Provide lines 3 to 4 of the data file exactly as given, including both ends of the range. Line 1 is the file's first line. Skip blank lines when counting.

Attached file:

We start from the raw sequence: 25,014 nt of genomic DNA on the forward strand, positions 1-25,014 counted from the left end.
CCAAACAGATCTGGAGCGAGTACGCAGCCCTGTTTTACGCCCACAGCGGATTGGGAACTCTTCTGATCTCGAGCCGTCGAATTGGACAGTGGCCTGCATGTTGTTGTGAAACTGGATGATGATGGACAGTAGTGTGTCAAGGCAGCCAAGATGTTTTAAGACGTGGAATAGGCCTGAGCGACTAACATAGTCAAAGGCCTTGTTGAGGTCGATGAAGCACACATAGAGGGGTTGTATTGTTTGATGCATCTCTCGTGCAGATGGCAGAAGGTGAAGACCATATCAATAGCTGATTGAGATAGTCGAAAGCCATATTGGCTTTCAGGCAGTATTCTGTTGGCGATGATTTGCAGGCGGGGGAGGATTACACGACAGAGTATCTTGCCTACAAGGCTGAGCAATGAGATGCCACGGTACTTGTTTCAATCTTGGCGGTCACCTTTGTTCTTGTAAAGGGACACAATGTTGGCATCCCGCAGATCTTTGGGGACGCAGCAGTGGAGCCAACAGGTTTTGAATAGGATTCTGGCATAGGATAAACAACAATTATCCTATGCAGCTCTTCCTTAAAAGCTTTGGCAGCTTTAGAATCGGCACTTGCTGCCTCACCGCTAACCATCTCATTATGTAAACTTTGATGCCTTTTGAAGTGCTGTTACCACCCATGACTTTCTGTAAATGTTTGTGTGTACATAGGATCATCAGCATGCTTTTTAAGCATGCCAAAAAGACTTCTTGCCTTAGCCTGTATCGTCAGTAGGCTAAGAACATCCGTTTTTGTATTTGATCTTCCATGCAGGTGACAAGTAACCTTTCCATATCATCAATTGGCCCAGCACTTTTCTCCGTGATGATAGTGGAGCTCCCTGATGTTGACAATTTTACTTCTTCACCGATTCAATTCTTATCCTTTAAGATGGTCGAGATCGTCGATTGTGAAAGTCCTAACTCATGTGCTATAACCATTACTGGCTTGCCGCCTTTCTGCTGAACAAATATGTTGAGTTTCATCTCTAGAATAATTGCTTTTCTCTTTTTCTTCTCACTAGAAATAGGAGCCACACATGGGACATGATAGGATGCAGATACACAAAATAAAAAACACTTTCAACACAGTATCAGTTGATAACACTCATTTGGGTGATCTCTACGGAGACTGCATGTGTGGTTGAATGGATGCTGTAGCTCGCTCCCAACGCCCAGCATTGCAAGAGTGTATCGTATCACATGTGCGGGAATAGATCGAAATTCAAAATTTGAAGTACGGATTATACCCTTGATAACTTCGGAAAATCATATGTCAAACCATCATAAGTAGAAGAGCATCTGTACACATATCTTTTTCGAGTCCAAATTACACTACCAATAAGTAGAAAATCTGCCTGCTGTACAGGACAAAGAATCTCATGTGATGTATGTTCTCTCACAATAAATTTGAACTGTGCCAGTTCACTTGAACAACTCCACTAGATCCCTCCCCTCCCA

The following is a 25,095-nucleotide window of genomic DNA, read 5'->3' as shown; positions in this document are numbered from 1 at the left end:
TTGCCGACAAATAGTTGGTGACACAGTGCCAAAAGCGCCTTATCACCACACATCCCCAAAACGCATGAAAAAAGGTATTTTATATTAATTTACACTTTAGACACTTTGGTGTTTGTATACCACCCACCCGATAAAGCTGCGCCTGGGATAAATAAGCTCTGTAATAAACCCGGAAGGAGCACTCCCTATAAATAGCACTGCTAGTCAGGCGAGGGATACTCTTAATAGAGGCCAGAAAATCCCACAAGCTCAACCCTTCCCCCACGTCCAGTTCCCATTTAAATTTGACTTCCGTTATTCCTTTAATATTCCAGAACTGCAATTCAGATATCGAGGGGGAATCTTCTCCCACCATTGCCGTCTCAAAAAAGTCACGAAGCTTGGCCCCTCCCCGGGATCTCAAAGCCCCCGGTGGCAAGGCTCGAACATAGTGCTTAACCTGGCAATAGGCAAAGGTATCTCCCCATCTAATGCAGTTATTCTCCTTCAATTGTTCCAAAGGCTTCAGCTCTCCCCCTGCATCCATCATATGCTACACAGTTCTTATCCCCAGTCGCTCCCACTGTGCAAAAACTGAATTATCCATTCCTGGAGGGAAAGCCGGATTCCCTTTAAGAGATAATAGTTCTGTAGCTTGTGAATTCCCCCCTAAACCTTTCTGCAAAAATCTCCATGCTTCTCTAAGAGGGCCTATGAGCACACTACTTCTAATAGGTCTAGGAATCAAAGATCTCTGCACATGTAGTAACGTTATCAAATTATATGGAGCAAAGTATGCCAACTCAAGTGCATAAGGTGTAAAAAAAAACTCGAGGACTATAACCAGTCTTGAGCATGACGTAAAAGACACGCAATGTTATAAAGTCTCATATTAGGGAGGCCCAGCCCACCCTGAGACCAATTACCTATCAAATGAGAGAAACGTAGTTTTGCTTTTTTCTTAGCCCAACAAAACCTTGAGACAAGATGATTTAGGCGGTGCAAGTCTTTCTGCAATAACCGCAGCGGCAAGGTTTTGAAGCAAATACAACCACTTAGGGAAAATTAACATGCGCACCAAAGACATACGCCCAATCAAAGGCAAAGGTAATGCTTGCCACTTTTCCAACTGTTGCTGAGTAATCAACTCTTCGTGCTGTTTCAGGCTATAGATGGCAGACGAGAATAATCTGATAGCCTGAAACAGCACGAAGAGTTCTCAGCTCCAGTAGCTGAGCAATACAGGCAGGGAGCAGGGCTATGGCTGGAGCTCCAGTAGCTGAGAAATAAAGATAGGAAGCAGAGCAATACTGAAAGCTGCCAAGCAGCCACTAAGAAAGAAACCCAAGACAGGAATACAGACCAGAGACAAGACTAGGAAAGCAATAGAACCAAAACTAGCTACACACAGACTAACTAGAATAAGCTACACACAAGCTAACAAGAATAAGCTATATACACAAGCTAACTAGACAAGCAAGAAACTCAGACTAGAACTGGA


The following is a 25,095-nucleotide window of genomic DNA, read 5'->3' as shown; positions in this document are numbered from 1 at the left end:
TTGCCGACAAATAGTTGGTGACACAGTGCCAAAAGCGCCTTATCACCACACATCCCCAAAACGCATGAAAAAAGGTATTTTATATTAATTTACACTTTAGACACTTTGGTGTTTGTATACCACCCACCCGATAAAGCTGCGCCTGGGATAAATAAGCTCTGTAATAAACCCGGAAGGAGCACTCCCTATAAATAGCACTGCTAGTCAGGCGAGGGATACTCTTAATAGAGGCCAGAAAATCCCACAAGCTCAACCCTTCCCCCACGTCCAGTTCCCATTTAAATTTGACTTCCGTTATTCCTTTAATATTCCAGAACTGCAATTCAGATATCGAGGGGGAATCTTCTCCCACCATTGCCGTCTCAAAAAAGTCACGAAGCTTGGCCCCTCCCCGGGATCTCAAAGCCCCCGGTGGCAAGGCTCGAACATAGTGCTTAACCTGGCAATAGGCAAAGGTATCTCCCCATCTAATGCAGTTATTCTCCTTCAATTGTTCCAAAGGCTTCAGCTCTCCCCCTGCATCCATCATATGCTACACAGTTCTTATCCCCAGTCGCTCCCACTGTGCAAAAACTGAATTATCCATTCCTGGAGGGAAAGCCGGATTCCCTTTAAGAGATAATAGTTCTGTAGCTTGTGAATTCCCCCCTAAACCTTTCTGCAAAAATCTCCATGCTTCTCTAAGAGGGCCTATGAGCACACTACTTCTAATAGGTCTAGGAATCAAAGATCTCTGCACATGTAGTAACGTTATCAAATTATATGGAGCAAAGTATGCCAACTCAAGTGCATAAGGTGTAAAAAAAAACTCGAGGACTATAACCAGTCTTGAGCATGACGTAAAAGACACGCAATGTTATAAAGTCTCATATTAGGGAGGCCCAGCCCACCCTGAGACCAATTACCTATCAAATGAGAGAAACGTAGTTTTGCTTTTTTCTTAGCCCAACAAAACCTTGAGACAAGATGATTTAGGCGGTGCAAGTCTTTCTGCAATAACCGCAGCGGCAAGGTTTTGAAGCAAATACAACCACTTAGGGAAAATTAACATGCGCACCAAAGACATACGCCCAATCAAAGGCAAAGGTAATGCTTGCCACTTTTCCAACTGTTGCTGAGTAATCAACTCTTCGTGCTGTTTCAGGCTATAGATGGCAGACGAGAATAATCTGATAGCCTGAAACAGCACGAAGAGTTCTCAGCTCCAGTAGCTGAGCAATACAGGCAGGGAGCAGGGCTATGGCTGGAGCTCCAGTAGCTGAGAAATAAAGATAGGAAGCAGAGCAATACTGAAAGCTGCCAAGCAGCCACTAAGAAAGAAACCCAAGACAGGAATACAGACCAGAGACAAGACTAGGAAAGCAATAGAACCAAAACTAGCTACACACAGACTAACTAGAATAAGCTACACACAAGCTAACAAGAATAAGCTATATACACAAGCTAACTAGACAAGCAAGAAACTCAGACTAGAACTGGA